"After dinner Sir W. Batten, Pen, and myself by coach to Westminster Hall, where we met Mr. Wayte the lawyer to the Treasurer, and so we went up to the Committee of Parliament, which are to consider of the debts of the Army and Navy, and did give in our account of the twenty-five ships. Col. Birch was very impertinent and troublesome. But at last we did agree to fit the accounts of our ships more perfectly for their view within a few days, that they might see what a trouble it is to do what they desire. From thence Sir Williams both going by water home, I took Mr. Wayte to the Rhenish winehouse, and drank with him and so parted." - Pepys here again on the 18th September 1660
"To my Lord’s, where after I had done talking with him Mr. Townsend, Rumball, Blackburn, Creed and Shepley and I to the Rhenish winehouse, and there I did give them two quarts of Wormwood wine, and so we broke up. So we parted, and I and Mr. Creed to Westminster Hall" - Pepys here on the 24th November 1660
Priors, Cannon Row, Westminster. There are two references in Pepys diary. Cannon row also appears to be named Channel row in 1750, then latterly Cannon row.
On the 3rd February 1659-60 we have "Thence with my cozen Roger Pepys, it being term time, we took him out of the Hall to Priors, the Rhenish wine-house, and there had a pint or two of wine and a dish of anchovies, and bespoke three or four dozen bottles of wine for him against his wedding."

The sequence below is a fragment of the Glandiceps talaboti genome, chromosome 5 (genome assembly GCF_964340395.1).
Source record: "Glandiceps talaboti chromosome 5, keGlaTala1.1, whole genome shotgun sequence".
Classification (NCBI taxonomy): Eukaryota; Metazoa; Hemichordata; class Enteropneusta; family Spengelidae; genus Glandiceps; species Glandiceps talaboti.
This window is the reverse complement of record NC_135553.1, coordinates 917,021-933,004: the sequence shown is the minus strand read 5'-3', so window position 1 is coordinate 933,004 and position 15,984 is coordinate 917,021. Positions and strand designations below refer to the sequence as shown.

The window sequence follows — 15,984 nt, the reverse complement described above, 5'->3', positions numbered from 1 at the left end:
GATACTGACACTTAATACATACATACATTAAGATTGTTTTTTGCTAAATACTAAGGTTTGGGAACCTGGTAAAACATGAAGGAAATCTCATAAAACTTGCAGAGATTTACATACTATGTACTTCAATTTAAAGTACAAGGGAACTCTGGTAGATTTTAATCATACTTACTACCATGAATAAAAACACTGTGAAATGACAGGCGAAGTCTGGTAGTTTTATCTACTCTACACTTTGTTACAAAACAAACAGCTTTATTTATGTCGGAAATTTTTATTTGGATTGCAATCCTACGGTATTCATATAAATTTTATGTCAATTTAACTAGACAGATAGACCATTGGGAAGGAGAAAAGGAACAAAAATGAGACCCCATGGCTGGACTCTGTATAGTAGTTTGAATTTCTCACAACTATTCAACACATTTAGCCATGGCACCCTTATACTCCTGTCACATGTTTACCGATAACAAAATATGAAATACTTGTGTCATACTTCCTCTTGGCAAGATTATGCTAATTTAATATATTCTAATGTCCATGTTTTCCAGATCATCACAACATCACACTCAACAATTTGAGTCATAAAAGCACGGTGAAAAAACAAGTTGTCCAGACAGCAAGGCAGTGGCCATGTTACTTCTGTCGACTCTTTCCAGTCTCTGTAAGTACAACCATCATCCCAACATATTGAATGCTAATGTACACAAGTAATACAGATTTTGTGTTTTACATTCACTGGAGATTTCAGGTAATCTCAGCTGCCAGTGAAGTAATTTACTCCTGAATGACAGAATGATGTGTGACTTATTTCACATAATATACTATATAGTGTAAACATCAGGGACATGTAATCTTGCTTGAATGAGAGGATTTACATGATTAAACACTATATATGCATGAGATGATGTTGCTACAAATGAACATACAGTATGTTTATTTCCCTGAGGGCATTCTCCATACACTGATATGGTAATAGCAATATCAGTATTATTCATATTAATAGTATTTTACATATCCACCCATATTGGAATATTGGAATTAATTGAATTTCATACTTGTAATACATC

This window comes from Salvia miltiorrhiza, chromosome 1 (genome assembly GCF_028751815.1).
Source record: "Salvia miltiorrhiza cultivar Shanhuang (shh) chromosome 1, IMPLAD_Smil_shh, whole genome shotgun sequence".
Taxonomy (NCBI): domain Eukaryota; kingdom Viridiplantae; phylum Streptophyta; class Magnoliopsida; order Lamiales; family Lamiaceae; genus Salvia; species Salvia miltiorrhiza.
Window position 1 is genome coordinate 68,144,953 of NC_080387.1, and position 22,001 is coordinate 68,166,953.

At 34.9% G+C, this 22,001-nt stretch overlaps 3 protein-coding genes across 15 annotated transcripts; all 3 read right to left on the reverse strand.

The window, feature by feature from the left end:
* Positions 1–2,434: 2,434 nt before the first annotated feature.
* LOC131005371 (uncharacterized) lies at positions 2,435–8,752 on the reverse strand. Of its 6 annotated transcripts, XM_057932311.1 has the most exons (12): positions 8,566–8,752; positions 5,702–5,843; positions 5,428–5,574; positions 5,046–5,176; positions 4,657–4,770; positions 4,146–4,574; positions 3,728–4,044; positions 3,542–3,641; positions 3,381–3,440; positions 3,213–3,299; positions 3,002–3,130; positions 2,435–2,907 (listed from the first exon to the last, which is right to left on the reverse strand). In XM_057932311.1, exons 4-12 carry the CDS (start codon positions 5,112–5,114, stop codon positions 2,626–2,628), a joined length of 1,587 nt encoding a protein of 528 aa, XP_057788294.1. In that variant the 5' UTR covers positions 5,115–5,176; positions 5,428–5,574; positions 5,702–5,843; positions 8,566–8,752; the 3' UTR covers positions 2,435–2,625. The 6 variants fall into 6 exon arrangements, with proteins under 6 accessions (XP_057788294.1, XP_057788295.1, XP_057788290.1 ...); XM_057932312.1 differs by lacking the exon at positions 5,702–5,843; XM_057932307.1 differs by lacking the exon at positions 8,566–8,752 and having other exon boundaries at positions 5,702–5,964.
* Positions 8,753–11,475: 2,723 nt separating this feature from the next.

[Roger Pepys, son of Talbot Pepys of Impington, a barrister of the Middle Temple, M.P. for Cambridge, 1661-78, and Recorder of that town, 1660-88. He married, for the third time, Parnell, daughter and heiress of John Duke, of Workingham, co. Suffolk, and this was the wedding.]
"To the Parish church in the morning, where a good sermon by Mr. Mills. After
dinner to my Lord’s, and from thence to the Abbey, where I met Spicer and D.
Vines and others of the old crew. So leaving my boy at the Abbey against I came
back, we went to Prior’s by the Hall back door, but there being no drink to be
had we went away, and so to the Crown in the Palace Yard" Pepys, on the 21st
October 1660 (Lords day, i.e. a Sunday, and clearly not serving then)
At the Steelyard. Pepys references this on the 2nd May
1665. "and by and by Sir W. Batten and my Lady and my wife and I by appointment
yesterday (my Lady Pen failed us, who ought to have been with us) to the Rhenish
winehouse at the Steelyard, and there eat a couple of lobsters and some prawns,
and pretty merry, especially to see us four together, while my wife and my Lady
did never intend ever to be together again after a year’s distance between one
On the 18th October 1661, we have Pepys mention that "At the office all the morning, and dined at home, and so to Paul’s Churchyard ... Hither I sent for Captain Ferrers to me, who comes with a friend of his, and they and I to the Theatre, and there saw “Argalus and Parthenia,” where a woman acted Parthenia, and came afterwards on the stage in men’s clothes, and had the best legs that ever I saw, and I was very well pleased with it. Thence to the Ringo alehouse, and thither sent for a belt-maker, and bought of him a handsome belt for second mourning, which cost me 24s., and is very neat."
Russell street, Covent Garden. [Tavern in Russell street on east corner of Bridges street (now Catherine street). It is adjacent to the theatre in Drury lane, kept by the Long family and had 19 Hearths in 1666. ] Token B740 notes that this was run by William Long until his death in 1666, and then by his widow Mary Long.
Search on 'the rose' gives 25 entries 'the Rose Tavern' gives 10.